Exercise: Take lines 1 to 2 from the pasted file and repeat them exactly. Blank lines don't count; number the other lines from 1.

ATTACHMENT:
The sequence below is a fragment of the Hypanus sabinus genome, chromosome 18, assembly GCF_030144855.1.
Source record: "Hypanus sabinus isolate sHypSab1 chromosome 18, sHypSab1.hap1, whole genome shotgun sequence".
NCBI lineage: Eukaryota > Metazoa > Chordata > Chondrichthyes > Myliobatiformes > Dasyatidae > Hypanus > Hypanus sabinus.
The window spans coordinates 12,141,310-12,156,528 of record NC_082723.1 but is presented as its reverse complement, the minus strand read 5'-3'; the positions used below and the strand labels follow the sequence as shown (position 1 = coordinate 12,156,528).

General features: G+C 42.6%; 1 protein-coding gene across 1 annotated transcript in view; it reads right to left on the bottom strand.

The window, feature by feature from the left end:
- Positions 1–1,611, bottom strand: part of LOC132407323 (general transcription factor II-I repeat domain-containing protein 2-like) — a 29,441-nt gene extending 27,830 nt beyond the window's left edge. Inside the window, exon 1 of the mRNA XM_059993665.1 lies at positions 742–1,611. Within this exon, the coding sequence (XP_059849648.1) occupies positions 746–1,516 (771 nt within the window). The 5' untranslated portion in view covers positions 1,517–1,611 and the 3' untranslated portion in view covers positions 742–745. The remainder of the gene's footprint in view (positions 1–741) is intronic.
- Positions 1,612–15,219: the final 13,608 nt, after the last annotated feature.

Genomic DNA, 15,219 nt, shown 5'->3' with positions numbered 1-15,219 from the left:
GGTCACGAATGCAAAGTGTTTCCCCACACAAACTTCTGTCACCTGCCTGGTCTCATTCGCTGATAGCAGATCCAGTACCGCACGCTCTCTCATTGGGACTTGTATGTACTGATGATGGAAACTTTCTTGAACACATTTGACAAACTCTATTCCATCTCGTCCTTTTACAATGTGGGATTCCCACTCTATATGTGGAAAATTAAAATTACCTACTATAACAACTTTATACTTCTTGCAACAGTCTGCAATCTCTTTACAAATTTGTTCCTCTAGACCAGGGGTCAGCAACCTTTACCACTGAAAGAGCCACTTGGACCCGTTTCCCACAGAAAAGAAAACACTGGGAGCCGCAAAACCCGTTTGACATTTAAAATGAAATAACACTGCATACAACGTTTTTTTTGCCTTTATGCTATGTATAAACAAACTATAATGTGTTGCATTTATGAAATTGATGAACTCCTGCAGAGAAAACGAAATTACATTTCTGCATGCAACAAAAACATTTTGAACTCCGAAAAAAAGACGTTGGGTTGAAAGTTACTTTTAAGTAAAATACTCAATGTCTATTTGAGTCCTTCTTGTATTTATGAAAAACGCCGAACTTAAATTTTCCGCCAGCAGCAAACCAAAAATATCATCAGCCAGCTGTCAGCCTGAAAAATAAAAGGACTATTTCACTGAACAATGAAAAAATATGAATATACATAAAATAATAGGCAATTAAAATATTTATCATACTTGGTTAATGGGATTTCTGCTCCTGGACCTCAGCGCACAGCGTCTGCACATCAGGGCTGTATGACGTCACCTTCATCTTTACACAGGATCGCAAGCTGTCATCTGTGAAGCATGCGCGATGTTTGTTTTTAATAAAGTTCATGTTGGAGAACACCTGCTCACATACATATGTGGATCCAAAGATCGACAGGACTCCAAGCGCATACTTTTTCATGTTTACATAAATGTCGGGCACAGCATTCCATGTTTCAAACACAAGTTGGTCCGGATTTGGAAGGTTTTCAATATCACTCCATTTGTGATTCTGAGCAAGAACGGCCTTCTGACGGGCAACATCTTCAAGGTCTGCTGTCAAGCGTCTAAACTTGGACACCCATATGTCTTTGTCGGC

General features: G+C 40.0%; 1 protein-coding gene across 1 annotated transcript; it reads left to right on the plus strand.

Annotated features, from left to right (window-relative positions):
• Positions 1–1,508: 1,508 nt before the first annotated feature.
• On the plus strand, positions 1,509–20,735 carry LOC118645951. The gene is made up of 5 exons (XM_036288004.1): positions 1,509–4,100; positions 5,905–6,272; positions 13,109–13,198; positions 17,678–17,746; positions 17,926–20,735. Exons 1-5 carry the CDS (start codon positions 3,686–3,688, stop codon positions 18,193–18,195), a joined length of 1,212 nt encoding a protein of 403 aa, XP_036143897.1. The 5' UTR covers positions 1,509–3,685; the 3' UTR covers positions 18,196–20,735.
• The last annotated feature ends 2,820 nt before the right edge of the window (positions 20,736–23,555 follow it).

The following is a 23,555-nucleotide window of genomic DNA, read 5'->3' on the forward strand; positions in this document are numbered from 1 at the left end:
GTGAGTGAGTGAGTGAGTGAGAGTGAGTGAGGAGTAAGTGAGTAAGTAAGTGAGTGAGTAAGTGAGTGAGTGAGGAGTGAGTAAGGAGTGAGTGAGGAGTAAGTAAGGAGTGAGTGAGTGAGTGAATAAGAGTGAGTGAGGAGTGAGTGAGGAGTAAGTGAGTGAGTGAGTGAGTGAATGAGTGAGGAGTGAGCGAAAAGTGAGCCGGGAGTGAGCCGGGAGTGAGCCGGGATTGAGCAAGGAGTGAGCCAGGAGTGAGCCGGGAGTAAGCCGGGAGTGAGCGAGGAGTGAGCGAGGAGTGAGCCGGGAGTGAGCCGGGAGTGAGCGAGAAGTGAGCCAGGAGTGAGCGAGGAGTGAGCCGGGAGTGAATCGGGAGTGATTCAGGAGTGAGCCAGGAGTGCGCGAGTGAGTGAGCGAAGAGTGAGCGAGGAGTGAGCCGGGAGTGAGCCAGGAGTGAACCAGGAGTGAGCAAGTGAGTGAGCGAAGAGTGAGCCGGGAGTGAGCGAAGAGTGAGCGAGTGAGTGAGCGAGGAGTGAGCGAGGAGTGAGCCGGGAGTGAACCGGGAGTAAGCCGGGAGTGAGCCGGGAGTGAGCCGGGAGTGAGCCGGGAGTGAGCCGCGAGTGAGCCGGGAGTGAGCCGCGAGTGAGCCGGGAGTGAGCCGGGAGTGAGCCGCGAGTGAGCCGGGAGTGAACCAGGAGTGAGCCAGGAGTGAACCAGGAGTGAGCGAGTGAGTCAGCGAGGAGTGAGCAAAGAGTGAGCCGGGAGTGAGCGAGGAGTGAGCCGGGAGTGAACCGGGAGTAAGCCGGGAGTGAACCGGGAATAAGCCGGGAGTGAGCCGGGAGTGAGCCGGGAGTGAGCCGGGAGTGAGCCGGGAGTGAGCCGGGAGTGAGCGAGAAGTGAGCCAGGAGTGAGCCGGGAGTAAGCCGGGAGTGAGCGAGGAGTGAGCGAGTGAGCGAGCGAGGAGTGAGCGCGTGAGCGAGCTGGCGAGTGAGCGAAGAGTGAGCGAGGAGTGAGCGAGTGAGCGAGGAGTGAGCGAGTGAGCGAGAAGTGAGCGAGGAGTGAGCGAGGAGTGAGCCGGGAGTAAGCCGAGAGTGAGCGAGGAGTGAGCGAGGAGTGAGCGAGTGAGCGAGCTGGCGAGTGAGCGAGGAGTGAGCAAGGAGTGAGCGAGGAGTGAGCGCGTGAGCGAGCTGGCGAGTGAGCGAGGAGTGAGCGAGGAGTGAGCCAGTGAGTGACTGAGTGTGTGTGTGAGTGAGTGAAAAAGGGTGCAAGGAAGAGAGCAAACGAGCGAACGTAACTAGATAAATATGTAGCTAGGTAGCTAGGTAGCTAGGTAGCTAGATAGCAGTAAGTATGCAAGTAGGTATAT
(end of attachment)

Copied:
The sequence below is a fragment of the Hypanus sabinus genome, chromosome 18, assembly GCF_030144855.1.
Source record: "Hypanus sabinus isolate sHypSab1 chromosome 18, sHypSab1.hap1, whole genome shotgun sequence".